Amna Ilyas opens up about her struggles with trying to be fairer

03:40 PM | 10 Nov, 2019
Amna Ilyas opens up about her struggles with trying to be fairer

LAHORE - Model and actor Amna Ilyas has revealed that she struggled with trying to look whiter by using fairness cremes when she entered the industry.

In an interview with BBC Urdu, the Baaji actor said, “When I did lawn campaigns, for instance, the makeup artists would make me two tones lighter because the client would tell them to make me fairer . Then, they would Photoshop and airbrush the pictures.”

“Sometimes, I’d see the final pictures and think, ‘That’s not me.’”

“In the drama serials I worked on, I would often overhear directors on set say my skin tone doesn’t ‘match’ with the other actors in the frame. I found that very strange; of course they don’t match, because there are different people, each with their own personalities and skin. How can they ‘match’?”

The actor admitted that her desire for lighter skin started long before this, because of beauty standards set by the society.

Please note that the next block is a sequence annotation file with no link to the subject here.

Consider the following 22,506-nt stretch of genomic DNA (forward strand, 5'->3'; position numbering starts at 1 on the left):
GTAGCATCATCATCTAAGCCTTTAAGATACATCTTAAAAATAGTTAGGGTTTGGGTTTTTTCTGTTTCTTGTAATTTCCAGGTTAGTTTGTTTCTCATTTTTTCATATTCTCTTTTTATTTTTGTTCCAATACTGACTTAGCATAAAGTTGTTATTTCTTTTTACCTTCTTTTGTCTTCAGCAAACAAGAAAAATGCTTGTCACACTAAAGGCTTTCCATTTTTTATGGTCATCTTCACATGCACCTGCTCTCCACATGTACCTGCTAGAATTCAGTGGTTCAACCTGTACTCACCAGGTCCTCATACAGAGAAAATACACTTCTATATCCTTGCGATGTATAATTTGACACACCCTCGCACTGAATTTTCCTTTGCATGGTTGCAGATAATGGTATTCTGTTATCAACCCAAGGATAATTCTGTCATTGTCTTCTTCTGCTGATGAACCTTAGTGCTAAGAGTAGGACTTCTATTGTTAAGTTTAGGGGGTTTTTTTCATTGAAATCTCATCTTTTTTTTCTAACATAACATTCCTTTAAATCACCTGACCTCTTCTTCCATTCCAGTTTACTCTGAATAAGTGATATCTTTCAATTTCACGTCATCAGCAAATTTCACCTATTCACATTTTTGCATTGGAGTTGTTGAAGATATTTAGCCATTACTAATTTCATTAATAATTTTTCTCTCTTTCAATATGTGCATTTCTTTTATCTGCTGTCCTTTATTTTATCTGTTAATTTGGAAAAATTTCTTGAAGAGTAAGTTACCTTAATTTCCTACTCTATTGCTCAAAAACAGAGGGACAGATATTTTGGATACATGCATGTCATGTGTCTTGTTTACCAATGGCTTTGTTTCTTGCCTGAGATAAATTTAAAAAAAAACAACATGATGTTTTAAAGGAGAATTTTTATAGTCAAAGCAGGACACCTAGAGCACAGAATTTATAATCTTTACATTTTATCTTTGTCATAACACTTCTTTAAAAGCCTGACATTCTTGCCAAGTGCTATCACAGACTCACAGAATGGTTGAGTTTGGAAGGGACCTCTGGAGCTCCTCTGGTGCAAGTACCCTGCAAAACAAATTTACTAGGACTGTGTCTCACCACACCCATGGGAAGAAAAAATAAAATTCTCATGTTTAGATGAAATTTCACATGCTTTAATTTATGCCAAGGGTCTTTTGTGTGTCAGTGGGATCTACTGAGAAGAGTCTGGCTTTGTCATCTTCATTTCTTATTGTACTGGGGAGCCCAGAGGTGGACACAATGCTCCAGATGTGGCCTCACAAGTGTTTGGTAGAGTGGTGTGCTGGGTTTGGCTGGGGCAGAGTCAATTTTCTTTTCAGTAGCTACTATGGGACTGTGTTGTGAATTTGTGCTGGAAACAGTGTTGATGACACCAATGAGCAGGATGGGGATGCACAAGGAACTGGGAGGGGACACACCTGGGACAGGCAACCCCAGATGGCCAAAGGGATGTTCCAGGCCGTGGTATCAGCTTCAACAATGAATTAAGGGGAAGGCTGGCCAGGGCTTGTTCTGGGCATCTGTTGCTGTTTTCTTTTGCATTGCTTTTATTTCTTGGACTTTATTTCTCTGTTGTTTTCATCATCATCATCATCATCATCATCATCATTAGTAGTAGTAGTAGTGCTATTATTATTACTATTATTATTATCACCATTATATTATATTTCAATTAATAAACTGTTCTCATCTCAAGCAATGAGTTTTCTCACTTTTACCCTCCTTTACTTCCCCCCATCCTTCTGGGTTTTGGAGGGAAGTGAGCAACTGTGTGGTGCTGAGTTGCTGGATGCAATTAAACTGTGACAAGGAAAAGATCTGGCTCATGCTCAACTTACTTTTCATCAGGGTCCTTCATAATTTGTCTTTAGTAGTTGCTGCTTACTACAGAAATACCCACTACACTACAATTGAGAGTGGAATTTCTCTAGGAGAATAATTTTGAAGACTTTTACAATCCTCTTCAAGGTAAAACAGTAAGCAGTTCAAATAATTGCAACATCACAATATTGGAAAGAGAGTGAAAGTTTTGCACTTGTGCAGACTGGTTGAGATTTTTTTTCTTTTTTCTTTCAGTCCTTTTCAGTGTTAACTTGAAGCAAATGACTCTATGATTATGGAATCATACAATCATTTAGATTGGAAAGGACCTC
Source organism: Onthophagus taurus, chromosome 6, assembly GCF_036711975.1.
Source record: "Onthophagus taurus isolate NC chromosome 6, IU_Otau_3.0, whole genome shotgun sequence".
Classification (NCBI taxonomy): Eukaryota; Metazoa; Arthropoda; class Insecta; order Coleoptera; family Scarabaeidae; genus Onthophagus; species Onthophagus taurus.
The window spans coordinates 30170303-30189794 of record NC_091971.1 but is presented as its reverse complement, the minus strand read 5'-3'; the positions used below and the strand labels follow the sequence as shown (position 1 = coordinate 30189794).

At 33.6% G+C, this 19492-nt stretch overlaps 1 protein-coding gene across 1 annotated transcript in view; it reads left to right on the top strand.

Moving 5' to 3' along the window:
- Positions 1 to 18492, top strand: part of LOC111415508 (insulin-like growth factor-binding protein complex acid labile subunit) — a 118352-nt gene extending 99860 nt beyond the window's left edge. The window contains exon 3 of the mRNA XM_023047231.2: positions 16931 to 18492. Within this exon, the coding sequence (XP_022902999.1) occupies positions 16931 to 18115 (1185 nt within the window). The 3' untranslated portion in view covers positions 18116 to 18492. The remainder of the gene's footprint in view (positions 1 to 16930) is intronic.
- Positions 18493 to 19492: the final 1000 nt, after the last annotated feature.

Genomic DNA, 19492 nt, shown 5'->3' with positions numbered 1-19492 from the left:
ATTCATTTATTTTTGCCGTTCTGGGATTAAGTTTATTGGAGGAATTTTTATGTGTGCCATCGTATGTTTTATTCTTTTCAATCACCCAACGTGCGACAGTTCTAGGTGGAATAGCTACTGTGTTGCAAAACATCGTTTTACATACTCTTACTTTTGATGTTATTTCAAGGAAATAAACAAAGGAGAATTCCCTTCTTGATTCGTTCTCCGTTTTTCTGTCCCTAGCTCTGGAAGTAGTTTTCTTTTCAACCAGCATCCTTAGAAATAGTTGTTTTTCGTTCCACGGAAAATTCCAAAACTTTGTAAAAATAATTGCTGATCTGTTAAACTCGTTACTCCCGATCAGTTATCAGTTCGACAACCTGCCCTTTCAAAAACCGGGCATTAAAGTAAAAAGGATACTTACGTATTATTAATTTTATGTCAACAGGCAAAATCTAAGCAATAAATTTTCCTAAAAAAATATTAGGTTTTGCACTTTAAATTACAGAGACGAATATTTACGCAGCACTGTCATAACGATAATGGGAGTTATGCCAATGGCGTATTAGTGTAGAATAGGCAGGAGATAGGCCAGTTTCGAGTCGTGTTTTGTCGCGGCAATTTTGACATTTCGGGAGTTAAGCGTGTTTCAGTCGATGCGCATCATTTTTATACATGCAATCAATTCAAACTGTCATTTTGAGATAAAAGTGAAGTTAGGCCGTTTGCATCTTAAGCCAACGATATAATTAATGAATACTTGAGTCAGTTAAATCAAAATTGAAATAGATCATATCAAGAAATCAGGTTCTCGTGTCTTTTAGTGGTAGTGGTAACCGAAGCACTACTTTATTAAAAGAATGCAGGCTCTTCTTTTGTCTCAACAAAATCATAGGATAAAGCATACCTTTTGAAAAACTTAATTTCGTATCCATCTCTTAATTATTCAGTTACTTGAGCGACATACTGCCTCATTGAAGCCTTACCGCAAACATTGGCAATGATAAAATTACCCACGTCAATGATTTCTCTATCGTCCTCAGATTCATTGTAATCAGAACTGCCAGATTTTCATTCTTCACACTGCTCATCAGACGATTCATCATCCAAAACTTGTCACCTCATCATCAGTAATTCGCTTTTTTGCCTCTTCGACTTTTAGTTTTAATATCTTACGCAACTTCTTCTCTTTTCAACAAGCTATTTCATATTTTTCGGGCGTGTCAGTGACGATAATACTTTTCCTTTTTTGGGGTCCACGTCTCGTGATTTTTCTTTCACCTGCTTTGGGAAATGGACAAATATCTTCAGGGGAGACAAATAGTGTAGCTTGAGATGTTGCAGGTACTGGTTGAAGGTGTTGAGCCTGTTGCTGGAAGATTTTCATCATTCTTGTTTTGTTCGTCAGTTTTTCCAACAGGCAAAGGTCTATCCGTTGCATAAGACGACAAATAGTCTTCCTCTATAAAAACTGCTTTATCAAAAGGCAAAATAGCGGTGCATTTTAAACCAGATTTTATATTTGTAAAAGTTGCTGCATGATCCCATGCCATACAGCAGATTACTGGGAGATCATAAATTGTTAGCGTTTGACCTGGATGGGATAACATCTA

“When I was growing up, my aunts and cousins would always make snide comments that, ‘Oh, she’s got a tan because she goes to school. You should use lemon juice and gram flour on your face for a “glow” and “beautiful” skin.’”

“People don’t realise how sensitive this is and what kind of impact it can leave on someone’s mind.”

Ilyas fearlessly owned the struggles of her past. “There was a time when I was also using fairness creams. Then, I realised — that’s not okay. You should have healthy skin instead.”

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“I did a fairness cream ad, and while I was doing that ad, I realised that this not me. After that, I decided I wouldn’t be a part of anything that made me uncomfortable or sell a lie.”

“There’s a standard of beauty that our society has set which it considers the only way to be beautiful — large, almond eyes, dark, waist-length hair, milky white skin,” she added.

“The top five TV heroines are extremely fair-skinned — and those who weren’t [fair to begin with] have made themselves fairer to be a part of that race. I want that girls with my complexion, who are considered ‘too thin’ or ‘too dark’, shouldn't consider themselves ugly.”

Why do women still feel the need to fight prejudice even within their own community? Is it really that difficult to let everyone feel comfortable in their skin? It’s about time our society gets over with their preposterous obsession of lighter skin!

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